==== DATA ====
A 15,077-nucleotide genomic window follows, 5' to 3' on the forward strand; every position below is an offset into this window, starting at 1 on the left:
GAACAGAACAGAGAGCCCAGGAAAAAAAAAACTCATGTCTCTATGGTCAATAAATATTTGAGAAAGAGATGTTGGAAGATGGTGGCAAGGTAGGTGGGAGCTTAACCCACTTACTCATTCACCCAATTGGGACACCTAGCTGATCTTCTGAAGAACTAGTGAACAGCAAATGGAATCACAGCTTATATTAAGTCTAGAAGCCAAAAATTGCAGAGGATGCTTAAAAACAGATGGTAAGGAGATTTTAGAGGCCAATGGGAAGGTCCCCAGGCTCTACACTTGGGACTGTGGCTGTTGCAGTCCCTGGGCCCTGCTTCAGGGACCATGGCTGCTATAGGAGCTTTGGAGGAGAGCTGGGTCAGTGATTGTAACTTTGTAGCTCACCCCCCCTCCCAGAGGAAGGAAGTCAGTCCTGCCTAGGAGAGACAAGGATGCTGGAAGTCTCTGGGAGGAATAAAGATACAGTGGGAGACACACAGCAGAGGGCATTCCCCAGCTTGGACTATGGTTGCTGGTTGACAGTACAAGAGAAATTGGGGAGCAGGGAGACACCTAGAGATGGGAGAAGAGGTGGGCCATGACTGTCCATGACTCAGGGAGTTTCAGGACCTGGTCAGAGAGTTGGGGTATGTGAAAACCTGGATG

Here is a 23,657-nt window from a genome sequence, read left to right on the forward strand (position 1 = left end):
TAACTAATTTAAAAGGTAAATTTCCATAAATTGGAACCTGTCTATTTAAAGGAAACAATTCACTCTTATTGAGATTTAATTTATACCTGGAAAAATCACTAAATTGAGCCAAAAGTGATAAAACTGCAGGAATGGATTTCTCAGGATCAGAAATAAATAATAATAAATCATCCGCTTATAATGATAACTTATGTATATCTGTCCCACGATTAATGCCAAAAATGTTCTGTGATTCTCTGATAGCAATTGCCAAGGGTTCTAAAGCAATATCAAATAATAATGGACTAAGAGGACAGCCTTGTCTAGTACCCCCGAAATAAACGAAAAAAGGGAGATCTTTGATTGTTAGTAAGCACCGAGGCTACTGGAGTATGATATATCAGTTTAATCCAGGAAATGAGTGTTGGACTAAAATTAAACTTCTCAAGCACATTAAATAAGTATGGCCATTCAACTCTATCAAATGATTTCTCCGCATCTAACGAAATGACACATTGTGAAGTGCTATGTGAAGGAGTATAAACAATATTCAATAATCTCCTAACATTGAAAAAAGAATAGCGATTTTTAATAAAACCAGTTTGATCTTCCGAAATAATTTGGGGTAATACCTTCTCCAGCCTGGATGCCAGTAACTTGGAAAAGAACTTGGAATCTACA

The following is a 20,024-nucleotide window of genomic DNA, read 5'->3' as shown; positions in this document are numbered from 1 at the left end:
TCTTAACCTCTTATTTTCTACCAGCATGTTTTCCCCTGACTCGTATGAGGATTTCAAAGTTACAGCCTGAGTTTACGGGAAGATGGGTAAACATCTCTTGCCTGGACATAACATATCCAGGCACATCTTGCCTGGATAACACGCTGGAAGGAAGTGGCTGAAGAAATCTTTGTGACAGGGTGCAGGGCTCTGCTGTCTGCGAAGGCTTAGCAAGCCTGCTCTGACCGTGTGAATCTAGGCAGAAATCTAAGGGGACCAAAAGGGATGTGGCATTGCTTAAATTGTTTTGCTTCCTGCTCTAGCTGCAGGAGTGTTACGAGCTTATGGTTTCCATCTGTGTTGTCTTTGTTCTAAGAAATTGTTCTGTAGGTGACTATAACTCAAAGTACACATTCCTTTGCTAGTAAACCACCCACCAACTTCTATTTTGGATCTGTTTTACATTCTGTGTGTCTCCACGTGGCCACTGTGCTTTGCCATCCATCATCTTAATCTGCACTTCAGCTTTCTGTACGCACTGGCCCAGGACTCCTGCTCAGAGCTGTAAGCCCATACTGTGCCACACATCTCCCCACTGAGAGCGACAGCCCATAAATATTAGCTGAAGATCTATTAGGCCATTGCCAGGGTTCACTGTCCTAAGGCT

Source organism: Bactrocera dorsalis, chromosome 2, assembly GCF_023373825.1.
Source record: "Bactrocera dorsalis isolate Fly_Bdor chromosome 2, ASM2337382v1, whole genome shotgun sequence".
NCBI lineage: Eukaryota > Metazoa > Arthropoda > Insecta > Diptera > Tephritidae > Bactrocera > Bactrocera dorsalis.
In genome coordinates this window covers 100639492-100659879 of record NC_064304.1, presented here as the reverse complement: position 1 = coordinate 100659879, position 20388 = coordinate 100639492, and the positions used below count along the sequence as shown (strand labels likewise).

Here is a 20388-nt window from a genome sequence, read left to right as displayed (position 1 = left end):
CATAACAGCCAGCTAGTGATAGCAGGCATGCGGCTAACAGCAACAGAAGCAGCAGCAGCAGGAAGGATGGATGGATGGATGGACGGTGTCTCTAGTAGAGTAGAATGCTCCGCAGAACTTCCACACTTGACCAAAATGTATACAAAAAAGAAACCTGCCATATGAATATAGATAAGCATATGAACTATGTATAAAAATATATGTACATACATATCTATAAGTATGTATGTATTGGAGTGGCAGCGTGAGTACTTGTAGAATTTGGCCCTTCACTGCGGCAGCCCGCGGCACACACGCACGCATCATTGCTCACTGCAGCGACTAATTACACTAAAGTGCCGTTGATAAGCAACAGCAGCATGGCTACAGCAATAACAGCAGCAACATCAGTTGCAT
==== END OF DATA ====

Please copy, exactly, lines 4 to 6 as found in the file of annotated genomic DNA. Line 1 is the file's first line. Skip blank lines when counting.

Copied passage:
TAACTAATTTAAAAGGTAAATTTCCATAAATTGGAACCTGTCTATTTAAAGGAAACAATTCACTCTTATTGAGATTTAATTTATACCTGGAAAAATCACTAAATTGAGCCAAAAGTGATAAAACTGCAGGAATGGATTTCTCAGGATCAGAAATAAATAATAATAAATCATCCGCTTATAATGATAACTTATGTATATCTGTCCCACGATTAATGCCAAAAATGTTCTGTGATTCTCTGATAGCAATTGCCAAGGGTTCTAAAGCAATATCAAATAATAATGGACTAAGAGGACAGCCTTGTCTAGTACCCCCGAAATAAACGAAAAAAGGGAGATCTTTGATTGTTAGTAAGCACCGAGGCTACTGGAGTATGATATATCAGTTTAATCCAGGAAATGAGTGTTGGACTAAAATTAAACTTCTCAAGCACATTAAATAAGTATGGCCATTCAACTCTATCAAATGATTTCTCCGCATCTAACGAAATGACACATTGTGAAGTGCTATGTGAAGGAGTATAAACAATATTCAATAATCTCCTAACATTGAAAAAAGAATAGCGATTTTTAATAAAACCAGTTTGATCTTCCGAAATAATTTGGGGTAATACCTTCTCCAGCCTGGATGCCAGTAACTTGGAAAAGAACTTGGAATCTACA

The following is a 20,024-nucleotide window of genomic DNA, read 5'->3' as shown; positions in this document are numbered from 1 at the left end:
TCTTAACCTCTTATTTTCTACCAGCATGTTTTCCCCTGACTCGTATGAGGATTTCAAAGTTACAGCCTGAGTTTACGGGAAGATGGGTAAACATCTCTTGCCTGGACATAACATATCCAGGCACATCTTGCCTGGATAACACGCTGGAAGGAAGTGGCTGAAGAAATCTTTGTGACAGGGTGCAGGGCTCTGCTGTCTGCGAAGGCTTAGCAAGCCTGCTCTGACCGTGTGAATCTAGGCAGAAATCTAAGGGGACCAAAAGGGATGTGGCATTGCTTAAATTGTTTTGCTTCCTGCTCTAGCTGCAGGAGTGTTACGAGCTTATGGTTTCCATCTGTGTTGTCTTTGTTCTAAGAAATTGTTCTGTAGGTGACTATAACTCAAAGTACACATTCCTTTGCTAGTAAACCACCCACCAACTTCTATTTTGGATCTGTTTTACATTCTGTGTGTCTCCACGTGGCCACTGTGCTTTGCCATCCATCATCTTAATCTGCACTTCAGCTTTCTGTACGCACTGGCCCAGGACTCCTGCTCAGAGCTGTAAGCCCATACTGTGCCACACATCTCCCCACTGAGAGCGACAGCCCATAAATATTAGCTGAAGATCTATTAGGCCATTGCCAGGGTTCACTGTCCTAAGGCT